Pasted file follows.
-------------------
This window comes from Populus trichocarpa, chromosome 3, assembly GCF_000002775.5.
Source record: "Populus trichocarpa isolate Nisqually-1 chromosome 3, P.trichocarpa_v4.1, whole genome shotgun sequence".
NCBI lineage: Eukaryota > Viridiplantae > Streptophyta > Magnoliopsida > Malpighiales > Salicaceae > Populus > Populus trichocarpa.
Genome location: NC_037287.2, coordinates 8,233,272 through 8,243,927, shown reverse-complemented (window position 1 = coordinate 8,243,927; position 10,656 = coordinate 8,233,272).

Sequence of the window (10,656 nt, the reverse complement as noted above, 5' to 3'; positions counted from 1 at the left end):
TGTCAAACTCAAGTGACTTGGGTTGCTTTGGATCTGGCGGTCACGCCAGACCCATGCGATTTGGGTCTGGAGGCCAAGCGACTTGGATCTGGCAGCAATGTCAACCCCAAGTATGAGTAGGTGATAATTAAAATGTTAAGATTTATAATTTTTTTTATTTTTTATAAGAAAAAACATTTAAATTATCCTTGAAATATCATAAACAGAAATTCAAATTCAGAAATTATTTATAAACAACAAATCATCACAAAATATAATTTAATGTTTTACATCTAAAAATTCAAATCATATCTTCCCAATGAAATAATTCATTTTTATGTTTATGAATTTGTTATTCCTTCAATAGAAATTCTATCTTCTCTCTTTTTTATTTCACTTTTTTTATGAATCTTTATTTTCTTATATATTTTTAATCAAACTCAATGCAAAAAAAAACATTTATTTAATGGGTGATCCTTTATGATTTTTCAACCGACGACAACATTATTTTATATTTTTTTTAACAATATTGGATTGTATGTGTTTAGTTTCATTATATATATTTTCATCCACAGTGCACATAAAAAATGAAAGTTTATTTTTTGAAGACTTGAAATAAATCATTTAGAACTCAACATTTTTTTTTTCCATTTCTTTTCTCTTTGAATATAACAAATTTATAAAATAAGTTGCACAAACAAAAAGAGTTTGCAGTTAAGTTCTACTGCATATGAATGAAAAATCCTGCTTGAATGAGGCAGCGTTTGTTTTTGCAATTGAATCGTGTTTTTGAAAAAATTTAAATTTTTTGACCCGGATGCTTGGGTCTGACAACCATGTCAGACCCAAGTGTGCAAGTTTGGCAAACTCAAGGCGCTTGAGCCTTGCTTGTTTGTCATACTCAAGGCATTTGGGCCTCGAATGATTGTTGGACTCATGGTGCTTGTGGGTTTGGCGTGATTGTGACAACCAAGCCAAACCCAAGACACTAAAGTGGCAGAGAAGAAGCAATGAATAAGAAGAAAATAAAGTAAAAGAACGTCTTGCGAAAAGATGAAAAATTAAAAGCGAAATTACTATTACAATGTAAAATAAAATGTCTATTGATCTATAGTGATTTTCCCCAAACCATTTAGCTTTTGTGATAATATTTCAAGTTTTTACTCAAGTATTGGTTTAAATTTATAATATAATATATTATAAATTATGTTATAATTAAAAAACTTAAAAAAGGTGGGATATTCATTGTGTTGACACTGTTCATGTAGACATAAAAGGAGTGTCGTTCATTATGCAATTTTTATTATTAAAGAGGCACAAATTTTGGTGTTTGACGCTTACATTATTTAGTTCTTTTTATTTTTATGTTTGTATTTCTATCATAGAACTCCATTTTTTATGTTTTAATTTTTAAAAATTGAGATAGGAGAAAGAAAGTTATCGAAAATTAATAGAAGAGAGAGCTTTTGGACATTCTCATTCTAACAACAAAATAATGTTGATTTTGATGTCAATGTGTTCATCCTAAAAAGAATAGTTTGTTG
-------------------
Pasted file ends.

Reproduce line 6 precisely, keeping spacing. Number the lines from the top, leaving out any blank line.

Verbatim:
TGTCAAACTCAAGTGACTTGGGTTGCTTTGGATCTGGCGGTCACGCCAGACCCATGCGATTTGGGTCTGGAGGCCAAGCGACTTGGATCTGGCAGCAATGTCAACCCCAAGTATGAGTAGGTGATAATTAAAATGTTAAGATTTATAATTTTTTTTATTTTTTATAAGAAAAAACATTTAAATTATCCTTGAAATATCATAAACAGAAATTCAAATTCAGAAATTATTTATAAACAACAAATCATCACAAAATATAATTTAATGTTTTACATCTAAAAATTCAAATCATATCTTCCCAATGAAATAATTCATTTTTATGTTTATGAATTTGTTATTCCTTCAATAGAAATTCTATCTTCTCTCTTTTTTATTTCACTTTTTTTATGAATCTTTATTTTCTTATATATTTTTAATCAAACTCAATGCAAAAAAAAACATTTATTTAATGGGTGATCCTTTATGATTTTTCAACCGACGACAACATTATTTTATATTTTTTTTAACAATATTGGATTGTATGTGTTTAGTTTCATTATATATATTTTCATCCACAGTGCACATAAAAAATGAAAGTTTATTTTTTGAAGACTTGAAATAAATCATTTAGAACTCAACATTTTTTTTTTCCATTTCTTTTCTCTTTGAATATAACAAATTTATAAAATAAGTTGCACAAACAAAAAGAGTTTGCAGTTAAGTTCTACTGCATATGAATGAAAAATCCTGCTTGAATGAGGCAGCGTTTGTTTTTGCAATTGAATCGTGTTTTTGAAAAAATTTAAATTTTTTGACCCGGATGCTTGGGTCTGACAACCATGTCAGACCCAAGTGTGCAAGTTTGGCAAACTCAAGGCGCTTGAGCCTTGCTTGTTTGTCATACTCAAGGCATTTGGGCCTCGAATGATTGTTGGACTCATGGTGCTTGTGGGTTTGGCGTGATTGTGACAACCAAGCCAAACCCAAGACACTAAAGTGGCAGAGAAGAAGCAATGAATAAGAAGAAAATAAAGTAAAAGAACGTCTTGCGAAAAGATGAAAAATTAAAAGCGAAATTACTATTACAATGTAAAATAAAATGTCTATTGATCTATAGTGATTTTCCCCAAACCATTTAGCTTTTGTGATAATATTTCAAGTTTTTACTCAAGTATTGGTTTAAATTTATAATATAATATATTATAAATTATGTTATAATTAAAAAACTTAAAAAAGGTGGGATATTCATTGTGTTGACACTGTTCATGTAGACATAAAAGGAGTGTCGTTCATTATGCAATTTTTATTATTAAAGAGGCACAAATTTTGGTGTTTGACGCTTACATTATTTAGTTCTTTTTATTTTTATGTTTGTATTTCTATCATAGAACTCCATTTTTTATGTTTTAATTTTTAAAAATTGAGATAGGAGAAAGAAAGTTATCGAAAATTAATAGAAGAGAGAGCTTTTGGACATTCTCATTCTAACAACAAAATAATGTTGATTTTGATGTCAATGTGTTCATCCTAAAAAGAATAGTTTGTTG